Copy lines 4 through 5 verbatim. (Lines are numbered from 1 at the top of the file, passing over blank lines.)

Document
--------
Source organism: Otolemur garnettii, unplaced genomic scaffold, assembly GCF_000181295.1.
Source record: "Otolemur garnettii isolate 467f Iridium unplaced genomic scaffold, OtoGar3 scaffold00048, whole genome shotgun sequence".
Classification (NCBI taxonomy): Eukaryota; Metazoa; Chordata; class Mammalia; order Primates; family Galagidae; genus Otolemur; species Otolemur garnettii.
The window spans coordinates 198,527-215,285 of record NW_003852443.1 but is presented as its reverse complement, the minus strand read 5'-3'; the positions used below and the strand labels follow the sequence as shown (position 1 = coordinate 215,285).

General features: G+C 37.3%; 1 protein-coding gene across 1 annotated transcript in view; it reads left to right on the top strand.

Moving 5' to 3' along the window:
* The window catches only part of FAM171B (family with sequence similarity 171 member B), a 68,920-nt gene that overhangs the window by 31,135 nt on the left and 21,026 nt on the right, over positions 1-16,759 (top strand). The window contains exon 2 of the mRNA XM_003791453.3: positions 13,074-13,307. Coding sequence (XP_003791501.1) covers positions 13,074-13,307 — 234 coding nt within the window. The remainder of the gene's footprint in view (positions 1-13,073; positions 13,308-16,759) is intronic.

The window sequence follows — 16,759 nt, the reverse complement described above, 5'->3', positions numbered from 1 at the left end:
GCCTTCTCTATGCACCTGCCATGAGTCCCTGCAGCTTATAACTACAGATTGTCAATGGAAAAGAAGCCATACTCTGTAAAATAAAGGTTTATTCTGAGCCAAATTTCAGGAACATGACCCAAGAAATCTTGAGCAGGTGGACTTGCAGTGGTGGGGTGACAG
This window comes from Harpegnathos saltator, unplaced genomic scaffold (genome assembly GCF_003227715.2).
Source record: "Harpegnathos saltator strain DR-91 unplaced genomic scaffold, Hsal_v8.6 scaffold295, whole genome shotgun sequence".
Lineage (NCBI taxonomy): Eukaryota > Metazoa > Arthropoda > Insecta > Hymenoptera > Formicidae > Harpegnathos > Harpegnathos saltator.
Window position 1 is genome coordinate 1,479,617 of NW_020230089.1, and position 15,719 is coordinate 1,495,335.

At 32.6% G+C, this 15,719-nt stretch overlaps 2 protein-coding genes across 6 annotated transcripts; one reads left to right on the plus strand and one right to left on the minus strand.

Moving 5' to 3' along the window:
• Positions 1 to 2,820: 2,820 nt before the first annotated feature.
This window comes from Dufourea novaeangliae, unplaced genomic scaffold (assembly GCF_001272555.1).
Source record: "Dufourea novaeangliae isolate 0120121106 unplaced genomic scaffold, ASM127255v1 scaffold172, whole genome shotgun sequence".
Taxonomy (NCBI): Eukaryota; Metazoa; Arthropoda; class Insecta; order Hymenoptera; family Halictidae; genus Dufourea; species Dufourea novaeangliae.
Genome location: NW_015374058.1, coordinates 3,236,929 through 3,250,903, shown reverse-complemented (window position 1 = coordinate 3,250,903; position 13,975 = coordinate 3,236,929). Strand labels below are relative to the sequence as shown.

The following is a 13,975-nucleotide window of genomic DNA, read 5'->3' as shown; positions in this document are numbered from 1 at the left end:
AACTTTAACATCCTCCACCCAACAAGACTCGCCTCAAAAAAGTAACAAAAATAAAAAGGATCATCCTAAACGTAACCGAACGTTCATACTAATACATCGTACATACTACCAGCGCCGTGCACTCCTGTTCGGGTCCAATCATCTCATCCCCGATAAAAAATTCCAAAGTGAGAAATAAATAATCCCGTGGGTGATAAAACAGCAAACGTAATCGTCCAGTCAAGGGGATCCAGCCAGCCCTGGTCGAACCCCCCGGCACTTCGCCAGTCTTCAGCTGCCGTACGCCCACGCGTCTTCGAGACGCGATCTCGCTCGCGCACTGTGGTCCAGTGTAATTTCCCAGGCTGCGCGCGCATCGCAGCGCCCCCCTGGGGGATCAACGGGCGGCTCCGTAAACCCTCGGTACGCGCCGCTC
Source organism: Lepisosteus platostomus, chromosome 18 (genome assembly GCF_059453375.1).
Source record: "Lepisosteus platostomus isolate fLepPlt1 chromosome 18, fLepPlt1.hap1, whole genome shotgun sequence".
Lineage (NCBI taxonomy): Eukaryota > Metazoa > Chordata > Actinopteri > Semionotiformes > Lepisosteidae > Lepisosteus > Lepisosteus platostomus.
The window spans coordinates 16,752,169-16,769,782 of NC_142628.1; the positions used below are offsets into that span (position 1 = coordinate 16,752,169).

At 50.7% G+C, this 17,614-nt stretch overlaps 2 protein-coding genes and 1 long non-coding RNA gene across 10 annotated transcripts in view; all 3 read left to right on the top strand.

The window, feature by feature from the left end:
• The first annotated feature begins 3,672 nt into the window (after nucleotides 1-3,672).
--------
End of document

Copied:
The window spans coordinates 198,527-215,285 of record NW_003852443.1 but is presented as its reverse complement, the minus strand read 5'-3'; the positions used below and the strand labels follow the sequence as shown (position 1 = coordinate 215,285).

General features: G+C 37.3%; 1 protein-coding gene across 1 annotated transcript in view; it reads left to right on the top strand.